Hermiston Joins Nationwide Protests Over May 25 Killing of George Floyd

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Several dozen people gather in Hermiston on Monday to protest the May 25 death of George Floyd by a police officer. (Photo by Michael Kane)

Several dozen people came together in Hermiston today to join the nationwide protests over the killing of George Floyd.

A small crowd began gathering at the intersection of Highway 395 and Elm Avenue before noon holding signs in response to the killing of Floyd last week.

Shortly after noon, dozens had gathered on four corners of the intersection.

“A lot of people are speaking out,” said Mercedes Shaver, 21, of Hermiston. “We want to show people we support the cause.

Standing next to Shaver was 21-year-old Megan Morse. She, too, felt the need to show support.

“I just felt like I had to do something,” Morse said. When asked what made this killing of an African American by a police officer different from others to the point where a crowd assembles to protest in the streets of Hermiston, Shaver said things in the United States have reached a tipping point.

“It’s the last strike,” she said. “We’re tired of it.”

“Sitting back and doing nothing is like saying it’s OK,” she Morse.

Floyd was killed on May 25 in Minneapolis, Minn., when an officer kept his knee on the right side of Floyd’s neck for more than eight minutes. Since then, protests have erupted throughout the nation and the world.

In Hermiston on Monday, the protesters received the occasional negative comment from passing motorists, but Shaver said motorists “have been mostly supportive” by honking as they drive by.

Seth Lowrance, 28, of Umatilla, said he heard about the Hermiston protests on social media, like most others. He decided to call a friend, driver over to Hermiston and join the crowd.

“I’m just tired of seeing the same thing happen and nothing getting done about it,” he said. His friend, Sarah Jensen, 23, of Hermiston, said Floyd’s death was one too many.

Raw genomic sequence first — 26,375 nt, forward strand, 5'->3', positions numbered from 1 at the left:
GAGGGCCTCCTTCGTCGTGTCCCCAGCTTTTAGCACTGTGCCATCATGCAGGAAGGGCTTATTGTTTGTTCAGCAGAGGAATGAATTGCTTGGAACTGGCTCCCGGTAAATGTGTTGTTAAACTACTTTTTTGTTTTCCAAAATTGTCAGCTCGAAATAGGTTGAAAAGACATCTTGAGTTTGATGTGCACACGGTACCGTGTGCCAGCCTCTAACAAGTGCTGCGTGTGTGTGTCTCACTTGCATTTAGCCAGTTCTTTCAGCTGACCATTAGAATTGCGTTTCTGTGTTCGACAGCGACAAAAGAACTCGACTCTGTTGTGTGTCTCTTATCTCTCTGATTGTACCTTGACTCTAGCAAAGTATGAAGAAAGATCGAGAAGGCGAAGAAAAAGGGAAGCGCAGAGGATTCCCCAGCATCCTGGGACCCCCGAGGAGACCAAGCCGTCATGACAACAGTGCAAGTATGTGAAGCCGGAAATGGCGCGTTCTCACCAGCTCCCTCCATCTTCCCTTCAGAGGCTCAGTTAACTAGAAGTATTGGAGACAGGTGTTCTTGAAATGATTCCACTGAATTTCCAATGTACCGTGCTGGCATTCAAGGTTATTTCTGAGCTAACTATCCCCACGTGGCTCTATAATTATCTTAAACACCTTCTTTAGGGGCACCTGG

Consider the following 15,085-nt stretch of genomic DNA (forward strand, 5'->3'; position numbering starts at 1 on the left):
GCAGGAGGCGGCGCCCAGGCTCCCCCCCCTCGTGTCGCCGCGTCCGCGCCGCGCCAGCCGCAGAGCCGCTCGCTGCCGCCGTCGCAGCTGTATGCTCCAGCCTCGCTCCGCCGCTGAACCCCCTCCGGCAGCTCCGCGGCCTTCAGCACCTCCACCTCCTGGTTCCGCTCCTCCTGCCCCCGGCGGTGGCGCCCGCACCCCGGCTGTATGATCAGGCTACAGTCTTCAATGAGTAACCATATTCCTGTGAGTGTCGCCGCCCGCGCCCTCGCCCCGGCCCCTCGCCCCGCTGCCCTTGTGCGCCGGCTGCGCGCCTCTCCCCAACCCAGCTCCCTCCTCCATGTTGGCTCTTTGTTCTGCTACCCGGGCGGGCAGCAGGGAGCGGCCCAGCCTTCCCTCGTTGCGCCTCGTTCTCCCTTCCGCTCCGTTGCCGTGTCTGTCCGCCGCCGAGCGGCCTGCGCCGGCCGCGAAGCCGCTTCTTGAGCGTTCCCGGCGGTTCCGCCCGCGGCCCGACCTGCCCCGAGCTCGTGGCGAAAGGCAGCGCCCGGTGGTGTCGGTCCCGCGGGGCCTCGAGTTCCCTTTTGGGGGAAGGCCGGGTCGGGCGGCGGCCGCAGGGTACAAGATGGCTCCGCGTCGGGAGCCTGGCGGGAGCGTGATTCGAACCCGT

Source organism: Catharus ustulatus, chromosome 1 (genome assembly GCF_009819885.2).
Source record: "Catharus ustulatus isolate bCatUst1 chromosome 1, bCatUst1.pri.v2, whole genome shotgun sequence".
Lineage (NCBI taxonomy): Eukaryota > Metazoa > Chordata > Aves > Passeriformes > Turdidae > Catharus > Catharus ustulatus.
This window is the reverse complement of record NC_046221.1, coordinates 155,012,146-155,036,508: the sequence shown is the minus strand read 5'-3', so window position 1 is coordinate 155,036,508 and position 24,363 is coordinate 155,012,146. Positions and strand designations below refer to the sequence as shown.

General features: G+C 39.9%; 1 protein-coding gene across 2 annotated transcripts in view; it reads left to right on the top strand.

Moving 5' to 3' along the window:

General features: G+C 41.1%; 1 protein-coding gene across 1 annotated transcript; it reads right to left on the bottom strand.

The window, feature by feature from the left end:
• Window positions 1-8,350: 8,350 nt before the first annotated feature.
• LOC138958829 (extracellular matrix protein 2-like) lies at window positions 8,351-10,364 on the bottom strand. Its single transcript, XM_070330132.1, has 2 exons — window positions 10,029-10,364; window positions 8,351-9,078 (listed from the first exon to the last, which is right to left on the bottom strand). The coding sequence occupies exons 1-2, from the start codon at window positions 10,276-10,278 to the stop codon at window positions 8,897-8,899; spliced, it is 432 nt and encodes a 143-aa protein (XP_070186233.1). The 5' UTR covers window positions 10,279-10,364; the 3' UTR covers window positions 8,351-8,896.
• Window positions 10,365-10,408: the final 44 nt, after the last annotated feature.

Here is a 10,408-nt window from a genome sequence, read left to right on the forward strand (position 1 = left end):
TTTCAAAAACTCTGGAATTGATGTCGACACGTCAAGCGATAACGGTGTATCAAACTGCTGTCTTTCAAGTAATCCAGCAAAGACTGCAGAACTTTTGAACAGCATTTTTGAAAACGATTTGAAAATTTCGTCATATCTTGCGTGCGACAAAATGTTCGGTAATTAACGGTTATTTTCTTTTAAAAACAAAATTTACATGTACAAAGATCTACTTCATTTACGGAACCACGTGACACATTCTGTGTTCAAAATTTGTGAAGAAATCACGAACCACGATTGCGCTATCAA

“Before, people could kind of ignore it, but this has been going on for so many years,” said Jensen.

The makeup of Monday’s crowd was a mix of black, white and Latino, but primarily under the age of 30. Jensen said it would be nice if there had been some older protesters, but she was not disappointed.

“I’m glad it’s the youth that are out here,” she said. “Change starts with us.”

Sixteen-year-old Jose Cortez of Hermiston was among the youth who felt a need to take part.

“I just thought, ‘What am I doing sitting at home when this is going on?’ I may as well share my voice,” he said. Cortez said seeing the footage of Floyd on TV was “heartbreaking.”

5 COMMENTS

  1. What happened to George Lloyd was a tragedy, and the police officers involved should certainly be held accountable. But if any of these people think it made one iota of difference that they staged their own homegrown “Mini-protest” here in Hermiston, they’re sadly mistaken. Hermiston doesn’t amount to a speck of dust on the World Stage, and aside from a small blurb in the local news and a few passing motorists, NOBODY is (or was) paying any attention. It accomplished exactly nothing, aside from creating another potential source of Covid-19 exposure for those who decided to be “activists” and “social justice advocates”… and of course, their friends and family members as well. But I suppose nobody ever thought of that. Sheeple…

    • Ummm, people are paying attention so you’re wrong. Furthermore, people are sick of stories like this, including myself… so you just go ahead and criticize those who are standing up to say something, so you just go ahead and sit behind your phone and do nothing!!! Yeah that seems to be the American way…”Sheeple”… UGH

    • I read two national articles on small town America joining the protests, so I think it did. Hemiston was mentioned in the article in the Washington Post.

  2. Hermiston is part of a protest that is world wide. Not just Hermiston. That is why it is making a difference. People are listening. Hermiston is doing their part to change this injustice that has gone on for far to long. I applaud Hermiston and other small towns for speaking out.

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